Don't let Jesse kill Walt!

"Breaking Bad" deserves an unexpected ending, not a predictable Pinkman-White showdown

Published September 27, 2013 1:53PM (EDT)

Aaron Paul and Bryan Cranston in "Breaking Bad"    (AMC/Ursula Coyote)
Aaron Paul and Bryan Cranston in "Breaking Bad" (AMC/Ursula Coyote)

I'm not easily starstruck. I've met and/or interviewed a fair number of celebrities and creatives over the course of my career(s). Still, I recall being at a bar in Los Angeles a couple of years ago, sitting a few feet across from Vince Gilligan and being completely paralyzed, so in awe was I of his immense talent and sweeping yet cohesive vision. I tried to think of a good way to begin talking to him about his -- yuck! -- craft, but all I could think of at the time was something like, "How do you write like ... that?"

I've heard some call "Breaking Bad" the greatest television drama ever. Obviously, that's a really big category. But in my estimation, the saga of Walter White is rivaled only by "The Wire." And like so many other fans who've been enthralled for six seasons, I am eager to see how Gilligan has chosen to end his master work. That said, my fervor for the series finale was greatly diminished by the death of devoted husband and sub-par DEA agent Hank Schrader. And here's exactly why:

Due to his untimely demise, it seems likely that Hank will neither apprehend nor kill his brother-in-law, Walt.

Don't misunderstand me. I am in no way predicting that Walter White will walk away unscathed after having built a drug empire on top of such a healthy body count. In fact, all signs -- including cancer (Get it?!) -- seem to point to the bespectacled meth kingpin going down hard. I'm just saying: Whether or not the dude ends up having to pay the piper, it won't be Hank that makes the collection. And that bums me out a little.

Long before the "Leaves of Grass" deduction sent wisps of steam issuing from the Sherlock Hank's ears, I'd become devoutly -- perhaps even romantically -- attached to the notion that the big man would ultimately be the one to toss the proverbial net over Heisenberg's pork pie hat. It's not because I'm particularly pro-Hank. Honestly, I barely have any memories of Hank from the earliest seasons. To me, he immediately seemed a dolt, a clown, a bumbling reminder of the failings of the ongoing war against drugs. He was Moe -- nay, Shemp! -- Howard with a badge and a DEA windbreaker.

But as Hank gradually began a loose orbit around a clue, I quickly fell in love with the symmetry of the scenario. It just clicked. For years, we'd been watching slow, simultaneous origin stories: the rise of an evil genius underscored by the slightly less compelling emergence of the superhero who would eventually immobilize that villain. It was like M. Night Shyamalan's "Unbreakable" -- except longer and better in almost every conceivable way. Maybe, in hindsight, that inevitable conclusion I'd hoped for was too inevitable, too obvious. But, gosh darn, it was poetic.

And, yeah, it was too obvious.

Remember that scene in the season opener where Walt races over to visit Hank in his garage? At this point, Hank knows stuff. Walt thinks he knows what stuff Hank knows. It's wicked tense. They're both on guard. And you think this is going to be the beginning of a long, drawn-out dance. It isn't. Shit hits the fan at light speed and those two mofos come right to Jesus.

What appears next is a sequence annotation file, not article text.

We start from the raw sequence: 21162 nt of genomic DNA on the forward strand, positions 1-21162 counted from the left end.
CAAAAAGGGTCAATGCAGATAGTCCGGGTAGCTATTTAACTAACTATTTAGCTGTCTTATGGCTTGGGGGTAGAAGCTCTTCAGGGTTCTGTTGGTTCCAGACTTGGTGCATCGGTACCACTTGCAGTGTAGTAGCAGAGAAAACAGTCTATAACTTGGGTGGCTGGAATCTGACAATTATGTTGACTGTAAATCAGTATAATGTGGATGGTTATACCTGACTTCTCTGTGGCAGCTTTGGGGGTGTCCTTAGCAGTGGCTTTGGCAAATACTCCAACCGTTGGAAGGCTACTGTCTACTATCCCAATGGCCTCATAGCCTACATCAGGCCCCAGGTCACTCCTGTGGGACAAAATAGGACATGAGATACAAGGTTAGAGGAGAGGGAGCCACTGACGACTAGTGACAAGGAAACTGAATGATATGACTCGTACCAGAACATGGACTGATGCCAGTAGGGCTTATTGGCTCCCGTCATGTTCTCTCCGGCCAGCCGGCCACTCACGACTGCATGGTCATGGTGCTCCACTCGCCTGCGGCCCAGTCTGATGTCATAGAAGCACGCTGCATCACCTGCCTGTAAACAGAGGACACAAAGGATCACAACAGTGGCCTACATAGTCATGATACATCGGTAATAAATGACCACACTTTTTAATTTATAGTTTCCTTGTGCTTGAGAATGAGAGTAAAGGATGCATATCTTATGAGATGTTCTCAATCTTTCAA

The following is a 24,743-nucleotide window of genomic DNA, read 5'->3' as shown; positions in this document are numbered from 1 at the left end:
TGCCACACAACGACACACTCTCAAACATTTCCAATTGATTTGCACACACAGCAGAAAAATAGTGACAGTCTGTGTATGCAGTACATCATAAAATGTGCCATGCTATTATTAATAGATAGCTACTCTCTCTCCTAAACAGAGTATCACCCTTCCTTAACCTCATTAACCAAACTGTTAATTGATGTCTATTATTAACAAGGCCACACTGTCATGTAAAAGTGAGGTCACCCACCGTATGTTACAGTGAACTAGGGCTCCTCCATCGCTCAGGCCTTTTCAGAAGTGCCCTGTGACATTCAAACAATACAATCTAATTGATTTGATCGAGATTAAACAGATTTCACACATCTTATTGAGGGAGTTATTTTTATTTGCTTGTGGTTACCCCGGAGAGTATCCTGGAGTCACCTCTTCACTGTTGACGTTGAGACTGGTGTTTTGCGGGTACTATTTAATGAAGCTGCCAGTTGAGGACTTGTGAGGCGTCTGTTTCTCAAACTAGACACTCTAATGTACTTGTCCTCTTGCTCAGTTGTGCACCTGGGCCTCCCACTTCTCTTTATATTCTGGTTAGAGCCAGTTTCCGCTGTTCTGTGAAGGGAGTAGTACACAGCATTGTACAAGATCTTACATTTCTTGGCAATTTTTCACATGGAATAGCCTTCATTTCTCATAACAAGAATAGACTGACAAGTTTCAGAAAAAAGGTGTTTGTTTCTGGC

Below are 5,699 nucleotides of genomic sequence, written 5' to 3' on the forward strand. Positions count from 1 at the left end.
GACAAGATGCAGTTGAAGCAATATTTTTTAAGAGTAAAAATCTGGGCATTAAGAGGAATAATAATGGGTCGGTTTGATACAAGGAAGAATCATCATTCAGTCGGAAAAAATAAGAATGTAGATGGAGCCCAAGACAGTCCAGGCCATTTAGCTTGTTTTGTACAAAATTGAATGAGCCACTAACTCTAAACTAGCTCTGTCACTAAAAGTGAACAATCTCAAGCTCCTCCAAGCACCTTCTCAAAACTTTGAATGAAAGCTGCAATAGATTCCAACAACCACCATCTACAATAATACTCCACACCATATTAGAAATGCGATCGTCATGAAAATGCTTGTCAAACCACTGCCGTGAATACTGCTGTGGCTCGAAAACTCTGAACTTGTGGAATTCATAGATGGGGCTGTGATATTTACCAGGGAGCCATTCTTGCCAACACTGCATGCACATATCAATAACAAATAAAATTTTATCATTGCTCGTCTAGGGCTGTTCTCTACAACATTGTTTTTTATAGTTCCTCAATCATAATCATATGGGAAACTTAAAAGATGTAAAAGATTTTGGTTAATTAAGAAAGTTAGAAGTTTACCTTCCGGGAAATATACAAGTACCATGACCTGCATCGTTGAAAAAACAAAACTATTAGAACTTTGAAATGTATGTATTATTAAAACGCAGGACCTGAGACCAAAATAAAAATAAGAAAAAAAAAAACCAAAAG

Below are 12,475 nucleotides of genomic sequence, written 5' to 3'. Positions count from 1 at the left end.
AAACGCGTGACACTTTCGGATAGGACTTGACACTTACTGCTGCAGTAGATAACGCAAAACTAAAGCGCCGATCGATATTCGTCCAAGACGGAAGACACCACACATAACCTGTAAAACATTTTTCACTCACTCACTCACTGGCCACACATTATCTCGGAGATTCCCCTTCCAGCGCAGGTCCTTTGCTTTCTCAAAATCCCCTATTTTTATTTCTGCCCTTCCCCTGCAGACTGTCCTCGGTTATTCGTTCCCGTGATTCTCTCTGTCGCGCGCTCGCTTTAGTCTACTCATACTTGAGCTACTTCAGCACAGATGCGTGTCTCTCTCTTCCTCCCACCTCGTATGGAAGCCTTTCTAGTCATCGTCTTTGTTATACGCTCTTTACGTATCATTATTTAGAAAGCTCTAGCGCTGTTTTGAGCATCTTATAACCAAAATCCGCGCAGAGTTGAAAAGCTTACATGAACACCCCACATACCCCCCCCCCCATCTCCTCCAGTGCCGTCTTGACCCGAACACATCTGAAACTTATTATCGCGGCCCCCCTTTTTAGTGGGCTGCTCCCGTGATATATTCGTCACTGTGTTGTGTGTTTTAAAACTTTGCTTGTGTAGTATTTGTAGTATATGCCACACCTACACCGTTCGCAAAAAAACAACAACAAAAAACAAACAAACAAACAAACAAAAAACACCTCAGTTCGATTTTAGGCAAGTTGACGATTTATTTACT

On more than enough occasions, Vince Gilligan has demonstrated a knack for zigging when zagging would seem the obvious course. And that's why, despite my disappointment at seeing Hank Schrader unceremoniously plugged by neo-Nazis, a small part of me still holds out hope that something unexpected will happen during Sunday night's finale worthy of the five years I've spent teetering on the edge of my seat.

Maybe Skyler will trap Walt in the car wash and burn it down with both of them inside, leaving Marie to raise baby Holly just like she always wanted. Maybe Flynn Lambert will intercept Walt on the way back from New Hampshire and beat him to death with his crutches. Or Walt will rendezvous for lunch with Todd and Lydia Rodarte-Quayle right before the screen cuts to black à la "The Sopranos." None of these are good suggestions, but they would all be unexpected. What I would not consider unexpected is if Jesse Pinkman, newly escaped from captivity, tracks Walter down somewhere desolate and murders him like some grown-up Arya Stark.

I'm betting a lot of people think that's how this all plays out. And after all the manipulation and destruction that Jesse has suffered at the hands of Walter White, such retribution would certainly be considered just by most people. But I didn't start watching a show about a white, suburban drug dealer to see justice done. I didn't pay this much money for a flatscreen television solely to have it reinforce the same commonly held morality that I can get in any church in America. I'm here to have my brains fried, bro. And to that end, the idea of Pinkman's revenge just doesn't do it for me.

Everyone is making predictions. What do you think is going to happen on "Breaking Bad?" I don't know what's going to happen. All I know is that what I had once hoped would happen definitely ain't gonna happen. Beyond that, I leave it to the mustachioed man at the helm not to let me down. Better yet, shock me, Vince Gilligan. Shock me so that if I ever sit across from you again, I still won't have jack to say.

By Neil Drumming

Neil Drumming is a staff writer for Salon. Follow him on Twitter @Neil_Salon.

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Breaking Bad Dea Hank Schrader Jesse Pinkman Tv Vince Gilligan Walter White